Cliffs of Moire at night

I’ve tried meditation but I can’t stop thinking. Am I doing it wrong?

The idea that you have to stop thinking in order to meditate is misleading. It is true that in the highest spiritual states normal thinking modes are suspended, but for most people this is a long way off. But the way to achieve this state is not by trying to stop thought. 

You can meditate quite successfully by developing your concentration through regular practice. Do not try to think of ‘nothing’ or try to stop the thought process. This will only frustrate you. The mind needs something to focus on. This is where the Mantra comes in. Just focus on mentally repeating your Mantra. When other thoughts or feelings distract you, as soon as you become aware of that, simply direct your attention back to the Mantra. Then if your mind wanders again, as soon as you notice, just direct your attention back to the Mantra. It’s a bit like training a dog: it takes repetition and patience. 

So what exactly is meditation?

Meditation is the process of directing your attention to the source of consciousness within you. It is a kind of reflection on your own self-awareness. This can lead to the discovery that pure consciousness has no boundary.

The ultimate goal of meditation is more than just ‘mindfulness’ or ‘being in the now’. Enlightenment, Ananda, Self-Realization, Oneness with God, a state of Grace, all these attempts to name or describe the goal of meditation fall far short, inevitably, because the goal of meditation is to transcend the mind and experience directly the Oneness of the Universe – something beyond thought or imagination, and certainly beyond words.

This is often termed, Self-Realization. Here the capitalized ‘Self’ signifies that we are talking about something other than the regular everyday ‘self’ as we experience it. It refers to what is variously called the Higher Self, the Supreme Consciousness, God, Allah etc. What Albert Einstein referred to as ‘the Supreme Intelligence’. Hence the word, ‘yoga’, meaning union of the individual self and the cosmic Self.

In other words, the goal of meditation is to realize that your inner consciousness and infinite consciousness are the same.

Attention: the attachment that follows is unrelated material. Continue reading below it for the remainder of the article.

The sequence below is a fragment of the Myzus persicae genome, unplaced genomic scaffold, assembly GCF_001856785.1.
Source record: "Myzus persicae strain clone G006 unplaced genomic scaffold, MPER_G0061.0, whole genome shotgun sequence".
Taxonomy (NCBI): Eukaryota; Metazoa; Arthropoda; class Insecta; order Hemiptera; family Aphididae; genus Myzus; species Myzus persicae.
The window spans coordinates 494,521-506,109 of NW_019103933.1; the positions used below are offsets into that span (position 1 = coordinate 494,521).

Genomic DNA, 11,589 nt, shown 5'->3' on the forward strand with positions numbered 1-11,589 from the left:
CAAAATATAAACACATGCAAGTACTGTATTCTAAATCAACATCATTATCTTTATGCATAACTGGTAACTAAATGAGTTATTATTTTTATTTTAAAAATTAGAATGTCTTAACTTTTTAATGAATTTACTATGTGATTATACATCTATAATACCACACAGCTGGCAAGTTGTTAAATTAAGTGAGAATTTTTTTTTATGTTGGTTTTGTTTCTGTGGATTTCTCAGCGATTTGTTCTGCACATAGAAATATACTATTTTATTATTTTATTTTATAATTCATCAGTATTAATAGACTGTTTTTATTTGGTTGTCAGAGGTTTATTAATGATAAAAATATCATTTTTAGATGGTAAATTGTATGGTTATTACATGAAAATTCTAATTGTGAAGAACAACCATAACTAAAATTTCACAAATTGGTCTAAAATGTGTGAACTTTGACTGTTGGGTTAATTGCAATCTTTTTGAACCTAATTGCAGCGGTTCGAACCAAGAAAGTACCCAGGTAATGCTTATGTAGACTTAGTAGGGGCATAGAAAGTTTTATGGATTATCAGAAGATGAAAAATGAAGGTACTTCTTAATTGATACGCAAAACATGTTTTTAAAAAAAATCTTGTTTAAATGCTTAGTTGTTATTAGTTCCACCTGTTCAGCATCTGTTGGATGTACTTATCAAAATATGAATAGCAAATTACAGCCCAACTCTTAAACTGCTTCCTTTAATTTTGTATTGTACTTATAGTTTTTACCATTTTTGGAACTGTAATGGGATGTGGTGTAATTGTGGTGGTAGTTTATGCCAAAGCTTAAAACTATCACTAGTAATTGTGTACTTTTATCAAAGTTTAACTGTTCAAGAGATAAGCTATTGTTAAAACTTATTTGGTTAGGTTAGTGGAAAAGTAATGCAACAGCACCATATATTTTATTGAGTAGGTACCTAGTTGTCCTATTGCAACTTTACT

Now I know that sounds kind of hard. Or perhaps even unlikely or impossible, or perhaps you are unsure that God exists. Nevertheless, the yogis who first developed meditation in ancient India more than 7000 years ago (to get a little perspective on this, Buddha lived about 2500 years ago) were very clear that this is the ultimate purpose of spiritual meditation. They called this Dhyana, which is one of the eight limbs of Astaunga Yoga.

So what should we focus on in meditation? If you are trying to achieve anything, most people will advise you to focus on your goal. And the goal of meditation is, as stated above, bliss or infinite love – the experience of Cosmic Consciousness or Oneness.

This is why the meaning of the Mantra is very important. It should embody the goal – the idea of oneness and infinite peace and love. If you think about that for 10,000 hours or so, you’ll begin to feel really different, believe me!


Browse the frequently asked questions in chapter one of “Close Your Eyes & Open Your Mind”. Have you asked any of these questions? How satisfied are you with the answers?
Write any remaining questions or unanswered doubts in your journal.
day 3


“Meditation helps you understand who you are, learn to love yourself and learn to see yourself in everyone.” -Dada Nabhaniilananda

Meditation Tip

Infinite Consciousness is a mind-expanding idea, but it can sometimes seem too abstract. Try this. Remember that all the love, peace and happiness you’ve ever felt comes from within you. Your object in meditation is to connect with the source of the feelings that give our lives meaning. You are not meditating on anything other than your own innermost Self.

>> Click Here for Your Next Lesson: Connecting with the Heart